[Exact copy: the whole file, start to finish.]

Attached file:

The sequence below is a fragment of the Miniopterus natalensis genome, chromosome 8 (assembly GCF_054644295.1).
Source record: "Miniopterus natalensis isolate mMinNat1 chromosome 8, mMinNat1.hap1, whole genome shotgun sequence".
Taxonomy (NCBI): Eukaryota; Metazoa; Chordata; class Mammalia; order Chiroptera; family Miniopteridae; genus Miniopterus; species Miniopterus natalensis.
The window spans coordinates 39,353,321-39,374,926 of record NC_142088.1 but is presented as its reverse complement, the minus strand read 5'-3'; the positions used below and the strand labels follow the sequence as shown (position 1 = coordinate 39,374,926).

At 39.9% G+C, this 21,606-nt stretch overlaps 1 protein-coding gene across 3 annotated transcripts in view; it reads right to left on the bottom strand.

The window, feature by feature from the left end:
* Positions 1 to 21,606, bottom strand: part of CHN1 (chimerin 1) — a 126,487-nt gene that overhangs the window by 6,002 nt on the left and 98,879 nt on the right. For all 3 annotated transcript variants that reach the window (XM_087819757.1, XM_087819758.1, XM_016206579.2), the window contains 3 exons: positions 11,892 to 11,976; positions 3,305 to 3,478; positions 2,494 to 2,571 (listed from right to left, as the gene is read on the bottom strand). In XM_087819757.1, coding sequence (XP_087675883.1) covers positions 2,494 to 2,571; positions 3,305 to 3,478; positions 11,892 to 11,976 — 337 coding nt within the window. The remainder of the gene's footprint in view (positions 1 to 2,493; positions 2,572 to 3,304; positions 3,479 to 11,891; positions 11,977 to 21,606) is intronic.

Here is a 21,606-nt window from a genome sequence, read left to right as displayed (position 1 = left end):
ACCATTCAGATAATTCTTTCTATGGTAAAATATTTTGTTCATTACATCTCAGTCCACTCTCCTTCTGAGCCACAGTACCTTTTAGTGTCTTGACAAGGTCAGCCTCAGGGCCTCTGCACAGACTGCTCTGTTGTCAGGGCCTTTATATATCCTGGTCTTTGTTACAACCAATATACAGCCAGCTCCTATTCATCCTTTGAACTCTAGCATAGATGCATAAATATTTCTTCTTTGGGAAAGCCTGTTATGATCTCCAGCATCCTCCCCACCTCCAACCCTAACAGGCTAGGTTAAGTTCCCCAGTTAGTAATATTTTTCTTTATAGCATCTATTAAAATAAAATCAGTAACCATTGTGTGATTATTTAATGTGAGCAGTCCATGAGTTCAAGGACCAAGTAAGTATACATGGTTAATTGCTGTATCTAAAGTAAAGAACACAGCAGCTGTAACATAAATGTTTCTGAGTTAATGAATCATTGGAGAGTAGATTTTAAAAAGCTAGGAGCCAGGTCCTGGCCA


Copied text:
The sequence below is a fragment of the Miniopterus natalensis genome, chromosome 8 (assembly GCF_054644295.1).
Source record: "Miniopterus natalensis isolate mMinNat1 chromosome 8, mMinNat1.hap1, whole genome shotgun sequence".
Taxonomy (NCBI): Eukaryota; Metazoa; Chordata; class Mammalia; order Chiroptera; family Miniopteridae; genus Miniopterus; species Miniopterus natalensis.
The window spans coordinates 39,353,321-39,374,926 of record NC_142088.1 but is presented as its reverse complement, the minus strand read 5'-3'; the positions used below and the strand labels follow the sequence as shown (position 1 = coordinate 39,374,926).

At 39.9% G+C, this 21,606-nt stretch overlaps 1 protein-coding gene across 3 annotated transcripts in view; it reads right to left on the bottom strand.

The window, feature by feature from the left end:
* Positions 1 to 21,606, bottom strand: part of CHN1 (chimerin 1) — a 126,487-nt gene that overhangs the window by 6,002 nt on the left and 98,879 nt on the right. For all 3 annotated transcript variants that reach the window (XM_087819757.1, XM_087819758.1, XM_016206579.2), the window contains 3 exons: positions 11,892 to 11,976; positions 3,305 to 3,478; positions 2,494 to 2,571 (listed from right to left, as the gene is read on the bottom strand). In XM_087819757.1, coding sequence (XP_087675883.1) covers positions 2,494 to 2,571; positions 3,305 to 3,478; positions 11,892 to 11,976 — 337 coding nt within the window. The remainder of the gene's footprint in view (positions 1 to 2,493; positions 2,572 to 3,304; positions 3,479 to 11,891; positions 11,977 to 21,606) is intronic.

Here is a 21,606-nt window from a genome sequence, read left to right as displayed (position 1 = left end):
ACCATTCAGATAATTCTTTCTATGGTAAAATATTTTGTTCATTACATCTCAGTCCACTCTCCTTCTGAGCCACAGTACCTTTTAGTGTCTTGACAAGGTCAGCCTCAGGGCCTCTGCACAGACTGCTCTGTTGTCAGGGCCTTTATATATCCTGGTCTTTGTTACAACCAATATACAGCCAGCTCCTATTCATCCTTTGAACTCTAGCATAGATGCATAAATATTTCTTCTTTGGGAAAGCCTGTTATGATCTCCAGCATCCTCCCCACCTCCAACCCTAACAGGCTAGGTTAAGTTCCCCAGTTAGTAATATTTTTCTTTATAGCATCTATTAAAATAAAATCAGTAACCATTGTGTGATTATTTAATGTGAGCAGTCCATGAGTTCAAGGACCAAGTAAGTATACATGGTTAATTGCTGTATCTAAAGTAAAGAACACAGCAGCTGTAACATAAATGTTTCTGAGTTAATGAATCATTGGAGAGTAGATTTTAAAAAGCTAGGAGCCAGGTCCTGGCCA